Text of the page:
3d. There is greater reason for inhibiting the collection of mortgage debts in the United States courts, by an assignee, than of negotiable instruments, because, in case of the latter, a transfer for the purpose of jurisdiction would defeat the action; while in the case of the former, if the assignment of a mortgage be viewed as the transfer of a title, the consideration cannot be made the subject of inquiry. Briggs v. French, 2 Sumn., 252; Smith v. Kernochen, 7 How., 216.

4th. The statute includes every such right as is ordinarily termed a chose in action; by which is meant, not a right which may be sued for, but one which can be realized only by suit; not a claim to property in specie, which may, if opportunity offer, be exercised by caption or entry, but a right to a debt, or damages, or money which can be recovered only by action. 1 Chit., 99.

A deed of land is not a chose in action. A writer on the jus mariti, after informing his readers that the husband might dispose of his wife's choses in action, will hardly need to add that this did not include her 'deeds for real estate.'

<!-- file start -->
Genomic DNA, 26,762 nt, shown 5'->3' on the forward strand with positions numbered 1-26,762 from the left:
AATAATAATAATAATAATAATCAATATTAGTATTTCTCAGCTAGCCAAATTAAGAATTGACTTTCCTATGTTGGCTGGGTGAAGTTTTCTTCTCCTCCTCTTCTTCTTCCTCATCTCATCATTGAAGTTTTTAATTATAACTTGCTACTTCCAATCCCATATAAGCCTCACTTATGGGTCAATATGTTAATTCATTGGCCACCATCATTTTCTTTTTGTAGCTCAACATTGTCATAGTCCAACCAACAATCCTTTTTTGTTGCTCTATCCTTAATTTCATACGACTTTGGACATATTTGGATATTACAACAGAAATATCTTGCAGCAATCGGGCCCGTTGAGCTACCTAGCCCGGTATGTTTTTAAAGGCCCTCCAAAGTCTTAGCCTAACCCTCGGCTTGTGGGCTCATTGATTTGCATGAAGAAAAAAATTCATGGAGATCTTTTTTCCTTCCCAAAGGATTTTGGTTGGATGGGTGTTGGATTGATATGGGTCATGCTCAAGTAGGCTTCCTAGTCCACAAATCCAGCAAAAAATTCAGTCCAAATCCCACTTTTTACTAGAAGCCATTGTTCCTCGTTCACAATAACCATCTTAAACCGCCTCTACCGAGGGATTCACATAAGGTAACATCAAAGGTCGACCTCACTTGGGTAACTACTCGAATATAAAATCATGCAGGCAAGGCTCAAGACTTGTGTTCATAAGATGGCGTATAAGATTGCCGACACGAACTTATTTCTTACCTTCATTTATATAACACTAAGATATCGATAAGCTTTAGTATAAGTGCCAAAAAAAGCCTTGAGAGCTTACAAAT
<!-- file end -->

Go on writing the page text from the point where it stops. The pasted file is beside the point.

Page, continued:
5th. The transferee of a bond and mortgage is usually termed an assignee, and therefore is within the act.

We ask an application of the old and familiar rule, that, when words of a fixed legal import are used in a statute, such meaning will be accorded to them in its construction. Chief Justice Marshall applied it to the interpretation of this statute in 6 Cranch, 332, when, referring to the reason why the court, in 4 Cranch, held that an alien administrator might sue when the intestate could not, he said, 'The representatives of a deceased person are not usually designated by the term assignee.' So Justice Story at the Circuit and this Court, on several occasions in determining that the bearer of a promissory note could sue when the payee could not, said that the plaintiff's title did not rest upon what was generally and commonly known as an assignment, and that the words of the statute were employed in the ordinary popular professional sense.

6th. Even at law, the mortgage is considered but as a chose in action, and the mortgagor is the real owner.

(The counsel then cited a number of cases to show how a mortgage, even at law, is regarded by the English courts, by American courts generally, and by the Federal courts.)

Doug., 610; 1 Powell on Mort., 109, 110; 4 Kent Com., 159, 160; 2...